The Pennsylvania National Guard has not been deployed to provide staff support or patient care for residents inside of Brighton Rehabilitation And Wellness Center, according to the Pennsylvania Department of Health (DOH).
Statements made by DOH to BeaverCountian.com Saturday night about the National Guard’s non-involvement appear to conflict with a statement given to the Beaver County Times by the facility’s administration that said it has received assistance.
Data compiled by the state and analyzed by BeaverCountian.com suggests 315 residents of Brighton Rehab have tested positive for COVID-19, with 71 deaths, as of Saturday. Nearly two dozen employees also appear to have tested positive for the virus.
BeaverCountian.com contacted DOH shortly after 1 p.m. on Saturday in an attempt to verify the information it was receiving from healthcare workers at Brighton Rehab. Two sources said they were told by superiors that the National Guard was being called in, but could not provide first-hand confirmation. DOH replied to BeaverCountian.com that there were no updates to report with the facility.
Beaver County Commissioner Chairman Dan Camp told BeaverCountian.com he had received no information about the National Guard being deployed. BeaverCountian.com contributor Matthew LaComb reported seeing nothing outside of the facility Saturday evening to indicate its presence.
The Times then published an article shortly after 9 p.m. Saturday, titled, “Officials: National Guard in place at Brighton Rehab.”
In the report, which began “Help has arrived,” the Times stated that the “Pennsylvania National Guard was activated and put in place at Brighton Rehabilitation and Wellness Center Saturday.”
But in a series of late-night-answers to questions from BeaverCountian.com Saturday, the DOH insisted that is not the case.
“The National Guard is not on-site at Brighton to provide staff support at this time,” said April Hutcheson, Communications Director for DOH, in a statement sent at 10:30 p.m. “The (Department of Health) is working with (the PA National Guard) to assess what support may be needed and how it will be applied. (The National Guard) did an on-site assessment today and did not provide staff support or care.”
The Times’ reporting was based on a statement it received from administrators of Brighton Rehab.
“Beginning immediately, Brighton will join seven other long-term care facilities in the state to have requested and receive additional personnel and logistics support from the Pennsylvania National Guard to assist our teams in the fight against COVID-19,” the paper quoted facility administrators as saying. “While we continue to make positive strides in our efforts to control and prevent the further spread of COVID-19, support from the National Guard will allow our facility to get much-needed relief by permitting our nurses and aides to redirect their time and attention to the increasing health needs of our residents.”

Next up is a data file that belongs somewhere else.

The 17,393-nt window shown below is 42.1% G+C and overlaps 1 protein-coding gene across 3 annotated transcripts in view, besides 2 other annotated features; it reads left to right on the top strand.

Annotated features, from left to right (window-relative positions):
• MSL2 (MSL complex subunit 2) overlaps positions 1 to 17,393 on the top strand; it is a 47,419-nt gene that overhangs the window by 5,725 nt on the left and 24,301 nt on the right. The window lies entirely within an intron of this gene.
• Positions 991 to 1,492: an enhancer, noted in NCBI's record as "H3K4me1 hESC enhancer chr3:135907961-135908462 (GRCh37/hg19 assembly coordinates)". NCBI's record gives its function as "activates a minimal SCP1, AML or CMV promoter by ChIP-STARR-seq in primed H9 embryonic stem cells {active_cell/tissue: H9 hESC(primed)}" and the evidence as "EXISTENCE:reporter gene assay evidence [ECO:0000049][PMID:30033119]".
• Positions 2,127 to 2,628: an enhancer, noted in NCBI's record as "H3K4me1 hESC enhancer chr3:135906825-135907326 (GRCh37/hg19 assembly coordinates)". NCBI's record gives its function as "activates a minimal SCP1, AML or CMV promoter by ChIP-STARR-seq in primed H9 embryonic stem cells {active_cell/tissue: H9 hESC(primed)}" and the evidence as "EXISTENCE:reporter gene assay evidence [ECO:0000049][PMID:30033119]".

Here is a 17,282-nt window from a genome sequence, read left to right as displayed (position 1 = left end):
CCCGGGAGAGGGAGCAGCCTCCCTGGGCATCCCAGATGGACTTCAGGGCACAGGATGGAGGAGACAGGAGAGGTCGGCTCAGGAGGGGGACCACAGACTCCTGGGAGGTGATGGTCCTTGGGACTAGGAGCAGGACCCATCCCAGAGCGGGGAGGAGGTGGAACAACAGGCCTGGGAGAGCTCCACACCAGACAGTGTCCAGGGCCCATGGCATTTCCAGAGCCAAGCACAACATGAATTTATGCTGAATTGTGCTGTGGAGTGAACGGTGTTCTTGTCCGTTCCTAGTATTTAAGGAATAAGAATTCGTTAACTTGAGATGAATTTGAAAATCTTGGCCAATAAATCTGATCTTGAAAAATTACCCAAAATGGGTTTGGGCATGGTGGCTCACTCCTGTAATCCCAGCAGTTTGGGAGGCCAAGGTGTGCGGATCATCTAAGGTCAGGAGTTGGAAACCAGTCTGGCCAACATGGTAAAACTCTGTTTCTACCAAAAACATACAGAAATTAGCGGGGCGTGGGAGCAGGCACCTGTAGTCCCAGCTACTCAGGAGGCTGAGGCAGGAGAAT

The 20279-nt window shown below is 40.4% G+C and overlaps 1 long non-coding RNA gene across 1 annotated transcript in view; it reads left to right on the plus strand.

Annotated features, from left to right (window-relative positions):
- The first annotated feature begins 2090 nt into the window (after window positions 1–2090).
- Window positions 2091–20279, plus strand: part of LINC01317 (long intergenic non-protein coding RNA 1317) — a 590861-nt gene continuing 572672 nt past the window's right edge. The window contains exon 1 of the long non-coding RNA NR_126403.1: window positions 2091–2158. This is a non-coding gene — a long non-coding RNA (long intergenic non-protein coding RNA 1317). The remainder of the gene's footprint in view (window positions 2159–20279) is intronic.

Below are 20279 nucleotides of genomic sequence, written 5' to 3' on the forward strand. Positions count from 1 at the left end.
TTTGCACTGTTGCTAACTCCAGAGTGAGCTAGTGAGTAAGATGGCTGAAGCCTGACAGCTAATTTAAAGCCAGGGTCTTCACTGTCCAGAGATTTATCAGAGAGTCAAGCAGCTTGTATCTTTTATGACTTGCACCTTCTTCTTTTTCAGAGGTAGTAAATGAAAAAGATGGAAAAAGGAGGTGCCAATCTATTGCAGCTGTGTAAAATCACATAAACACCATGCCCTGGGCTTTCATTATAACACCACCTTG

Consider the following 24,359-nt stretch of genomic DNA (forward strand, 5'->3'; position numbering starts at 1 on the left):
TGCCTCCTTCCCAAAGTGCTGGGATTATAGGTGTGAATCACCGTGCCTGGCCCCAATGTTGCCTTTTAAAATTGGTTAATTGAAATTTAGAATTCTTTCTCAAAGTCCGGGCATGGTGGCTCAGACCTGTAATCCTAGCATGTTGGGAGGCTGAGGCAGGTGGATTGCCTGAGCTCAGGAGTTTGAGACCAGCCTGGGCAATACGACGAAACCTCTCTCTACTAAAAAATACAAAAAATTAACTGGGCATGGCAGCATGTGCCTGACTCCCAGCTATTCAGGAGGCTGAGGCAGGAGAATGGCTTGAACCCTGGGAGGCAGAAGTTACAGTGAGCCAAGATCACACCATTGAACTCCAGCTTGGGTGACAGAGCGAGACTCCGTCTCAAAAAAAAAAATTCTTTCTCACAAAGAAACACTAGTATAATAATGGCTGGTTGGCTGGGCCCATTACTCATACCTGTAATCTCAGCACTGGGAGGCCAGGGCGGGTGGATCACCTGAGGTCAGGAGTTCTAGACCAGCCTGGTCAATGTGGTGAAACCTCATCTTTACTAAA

After being provided with a copy of Brighton Rehab’s statement, DOH reiterated to BeaverCountian.com the National Guard has only been involved in conducting an assessment of the facility in conjunction with the department.
BeaverCountian.com has reached out to the National Guard in an attempt to get further clarification and will provide an update with any information it receives.
“We are working on installing a temporary manager at the facility and I hope to have more details on that forthcoming,” Hutcheson said.
Confusion over the National Guard’s role at Brighton Rehab comes on the heels of confusion about that outside manager.
Who’s Running The Place?
DOH Secretary Dr. Rachel Levine made an announcement on April 29 that her department had placed a temporary manager at Brighton Rehabilitation on April 15. But shortly after her announcement, Brighton Rehab issued a statement saying it hired The Long Hill Company as a consultant but no outside organization was managing its facility.
The Long Hill Company also issued a statement saying it was not “managing, operating or surveying the facility.”
The DOH subsequently acknowledged that The Long Hill Company was, in fact, acting as a consultant for Brighton Rehab at the department’s recommendation but at the facility’s expense.
Then during a press conference on May 8, Levine said the DOH would soon be imposing a temporary manager for Brighton Rehab who would be paid for and overseen by her department.
“We had put in what we call a temporary manager, so this is voluntary on behalf of the facility,” Levine said. “They’re calling it a consultant. It’s a little matter of semantics, but we are actually going to be placing in a state-chosen and state-funded temporary manager for that facility.”
It is unclear when that outside manager will take on oversight of Brighton Rehab.
Editor’s Note: Shortly following the publication of this article, BeaverCountian.com received the following “update” from the Pennsylvania Department of Health: Department Of Health: National Guard Will Help Brighton Rehab For A Week Then Help From Texas Is Taking Over.
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